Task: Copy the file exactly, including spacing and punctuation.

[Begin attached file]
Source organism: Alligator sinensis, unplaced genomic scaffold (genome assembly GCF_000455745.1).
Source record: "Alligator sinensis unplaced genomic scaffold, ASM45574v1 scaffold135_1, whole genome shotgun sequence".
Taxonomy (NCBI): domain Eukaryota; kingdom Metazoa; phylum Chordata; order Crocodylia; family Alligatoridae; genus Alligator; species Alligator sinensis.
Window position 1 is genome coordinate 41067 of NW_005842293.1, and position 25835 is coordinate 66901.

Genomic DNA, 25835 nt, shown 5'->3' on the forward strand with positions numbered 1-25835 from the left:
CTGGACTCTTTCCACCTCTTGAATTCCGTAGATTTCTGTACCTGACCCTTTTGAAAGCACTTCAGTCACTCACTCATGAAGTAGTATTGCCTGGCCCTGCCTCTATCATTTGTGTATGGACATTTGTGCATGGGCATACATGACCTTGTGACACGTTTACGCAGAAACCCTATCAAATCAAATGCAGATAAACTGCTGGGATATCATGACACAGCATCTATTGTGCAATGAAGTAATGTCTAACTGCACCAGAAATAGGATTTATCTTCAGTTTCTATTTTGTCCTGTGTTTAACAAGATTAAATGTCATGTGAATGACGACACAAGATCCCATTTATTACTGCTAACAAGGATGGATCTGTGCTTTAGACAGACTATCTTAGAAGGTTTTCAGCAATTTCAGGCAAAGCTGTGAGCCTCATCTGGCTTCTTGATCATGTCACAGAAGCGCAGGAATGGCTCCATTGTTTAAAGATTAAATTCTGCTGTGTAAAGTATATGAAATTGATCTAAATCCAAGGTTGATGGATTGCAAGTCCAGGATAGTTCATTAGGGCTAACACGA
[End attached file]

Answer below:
Source organism: Alligator sinensis, unplaced genomic scaffold (genome assembly GCF_000455745.1).
Source record: "Alligator sinensis unplaced genomic scaffold, ASM45574v1 scaffold135_1, whole genome shotgun sequence".
Taxonomy (NCBI): domain Eukaryota; kingdom Metazoa; phylum Chordata; order Crocodylia; family Alligatoridae; genus Alligator; species Alligator sinensis.
Window position 1 is genome coordinate 41067 of NW_005842293.1, and position 25835 is coordinate 66901.

Genomic DNA, 25835 nt, shown 5'->3' on the forward strand with positions numbered 1-25835 from the left:
CTGGACTCTTTCCACCTCTTGAATTCCGTAGATTTCTGTACCTGACCCTTTTGAAAGCACTTCAGTCACTCACTCATGAAGTAGTATTGCCTGGCCCTGCCTCTATCATTTGTGTATGGACATTTGTGCATGGGCATACATGACCTTGTGACACGTTTACGCAGAAACCCTATCAAATCAAATGCAGATAAACTGCTGGGATATCATGACACAGCATCTATTGTGCAATGAAGTAATGTCTAACTGCACCAGAAATAGGATTTATCTTCAGTTTCTATTTTGTCCTGTGTTTAACAAGATTAAATGTCATGTGAATGACGACACAAGATCCCATTTATTACTGCTAACAAGGATGGATCTGTGCTTTAGACAGACTATCTTAGAAGGTTTTCAGCAATTTCAGGCAAAGCTGTGAGCCTCATCTGGCTTCTTGATCATGTCACAGAAGCGCAGGAATGGCTCCATTGTTTAAAGATTAAATTCTGCTGTGTAAAGTATATGAAATTGATCTAAATCCAAGGTTGATGGATTGCAAGTCCAGGATAGTTCATTAGGGCTAACACGA